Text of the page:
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How to Treat Dandruff
Dandruff can easily be treated at home. Treatment to control dandruff can be grouped under four main methods based on their mechanism of action.
Products with keratolytic action are used to remove the considerable proportion of flakes. These include shampoos containing salicylic acid. Often, these are enough to treat milder cases of flaking.
Antimicrobial and Antifungal
A majority of commercially available preparations for treating dandruff contain antifungal agents. Shampoos and lotions containing ketoconazole, selenium sulfide, or pyrithione zinc, are antifungal agents and protect your scalp from fungus that can cause flaking. Tea tree oil is a natural antifungal. A study reveals that shampoos containing 5% of tea tree oil are effective at dandruff treatment.
Products containing antiproliferative agents are used to slow down the growth and shedding of scales from the scalp. Shampoos containing 4% of coal tar focus on clearing the proliferative signs of dandruff.
Sometimes, topical steroids are helpful in patients who show signs of inflammation on their scalp.
How to Treat Dry Scalp
Dry scalp can be easily corrected by restoring the moisture of the scalp. There are many methods which can help you achieve it, such as:
- Massaging your scalp with coconut or tea tree oil. Coconut oil is well known for its moisturizing and antibacterial properties and adding a few drops of tea tree oil to it works wonders for your dry scalp.
- Using a conditioning treatment like hot oil massage with steam, as this helps to nourish the scalp by increasing sebum production.
- Not washing your hair too frequently.
- Switching to a gentle and paraben-free shampoo. Shampoos containing sodium laureth sulfates are often the root cause of dry scalp. Many people benefit from switching to herbal preparations or products with milder chemicals.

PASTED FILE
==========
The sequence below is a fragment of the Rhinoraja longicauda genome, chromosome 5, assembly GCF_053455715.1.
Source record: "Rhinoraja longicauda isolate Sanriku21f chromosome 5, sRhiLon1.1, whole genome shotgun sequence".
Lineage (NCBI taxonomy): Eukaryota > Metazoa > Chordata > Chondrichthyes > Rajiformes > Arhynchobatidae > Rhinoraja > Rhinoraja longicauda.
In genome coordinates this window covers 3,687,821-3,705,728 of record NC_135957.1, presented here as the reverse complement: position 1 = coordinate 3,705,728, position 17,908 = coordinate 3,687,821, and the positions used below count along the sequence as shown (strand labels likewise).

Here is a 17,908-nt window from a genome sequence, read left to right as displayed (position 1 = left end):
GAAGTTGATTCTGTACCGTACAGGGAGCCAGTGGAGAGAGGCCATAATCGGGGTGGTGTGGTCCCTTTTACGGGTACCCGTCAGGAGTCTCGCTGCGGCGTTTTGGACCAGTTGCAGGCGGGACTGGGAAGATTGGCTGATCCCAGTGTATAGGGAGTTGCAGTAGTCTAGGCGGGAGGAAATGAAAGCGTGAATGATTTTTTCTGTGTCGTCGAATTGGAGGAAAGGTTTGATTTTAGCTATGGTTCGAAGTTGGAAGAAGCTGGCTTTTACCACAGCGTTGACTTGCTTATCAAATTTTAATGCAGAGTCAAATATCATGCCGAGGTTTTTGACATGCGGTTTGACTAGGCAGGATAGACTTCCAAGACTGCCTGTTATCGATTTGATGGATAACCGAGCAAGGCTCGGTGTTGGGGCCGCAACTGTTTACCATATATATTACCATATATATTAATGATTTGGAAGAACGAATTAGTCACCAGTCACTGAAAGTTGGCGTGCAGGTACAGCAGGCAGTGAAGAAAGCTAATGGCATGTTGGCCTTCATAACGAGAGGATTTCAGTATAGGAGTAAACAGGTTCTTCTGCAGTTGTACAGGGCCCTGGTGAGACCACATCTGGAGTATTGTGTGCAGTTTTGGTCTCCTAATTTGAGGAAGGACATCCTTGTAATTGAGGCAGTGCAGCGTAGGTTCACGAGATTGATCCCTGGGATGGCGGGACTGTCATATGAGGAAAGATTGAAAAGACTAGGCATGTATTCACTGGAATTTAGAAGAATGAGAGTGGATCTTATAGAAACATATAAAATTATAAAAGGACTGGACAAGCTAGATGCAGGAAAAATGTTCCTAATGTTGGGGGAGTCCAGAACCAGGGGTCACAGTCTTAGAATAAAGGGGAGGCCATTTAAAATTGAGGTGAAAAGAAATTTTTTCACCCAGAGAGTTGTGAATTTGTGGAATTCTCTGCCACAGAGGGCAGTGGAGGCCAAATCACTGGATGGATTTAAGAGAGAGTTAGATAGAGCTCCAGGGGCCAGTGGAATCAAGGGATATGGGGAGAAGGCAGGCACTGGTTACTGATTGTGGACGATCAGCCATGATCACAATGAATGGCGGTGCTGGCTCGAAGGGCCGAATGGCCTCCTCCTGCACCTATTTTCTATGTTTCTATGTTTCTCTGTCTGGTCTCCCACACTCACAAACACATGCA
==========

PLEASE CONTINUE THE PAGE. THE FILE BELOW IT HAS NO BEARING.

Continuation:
- Putting a halt on styling and heat hair products. This allows the scalp to recover and replenish on its own.
How to Prevent Dandruff and Dry Scalp
You can implement a few lifestyle remedies to prevent dandruff or a dry scalp. This first thing that will help prevent these conditions is a healthy diet. A diet rich in B vitamins, like zinc and omega 3 fatty acids, is vital for scalp health. This goes hand in hand with trying to manage stress. Stress affects our health in more ways than we can imagine. Stress can act as a trigger for dandruff or can worsen your scalp problems.
Also, be sure to check on your shampooing habits; this can create a battle between dandruff vs dry scalp. Frequent shampooing is suggested for the oily scalp to avoid dandruff, but if you have dry skin issues, then reduce your frequency to shampoo. You should also try reducing the use of hair products and heat. Styling products can build up on your hair and scalp to make them oilier, while some alcohol-containing products can cause your scalp to become dry.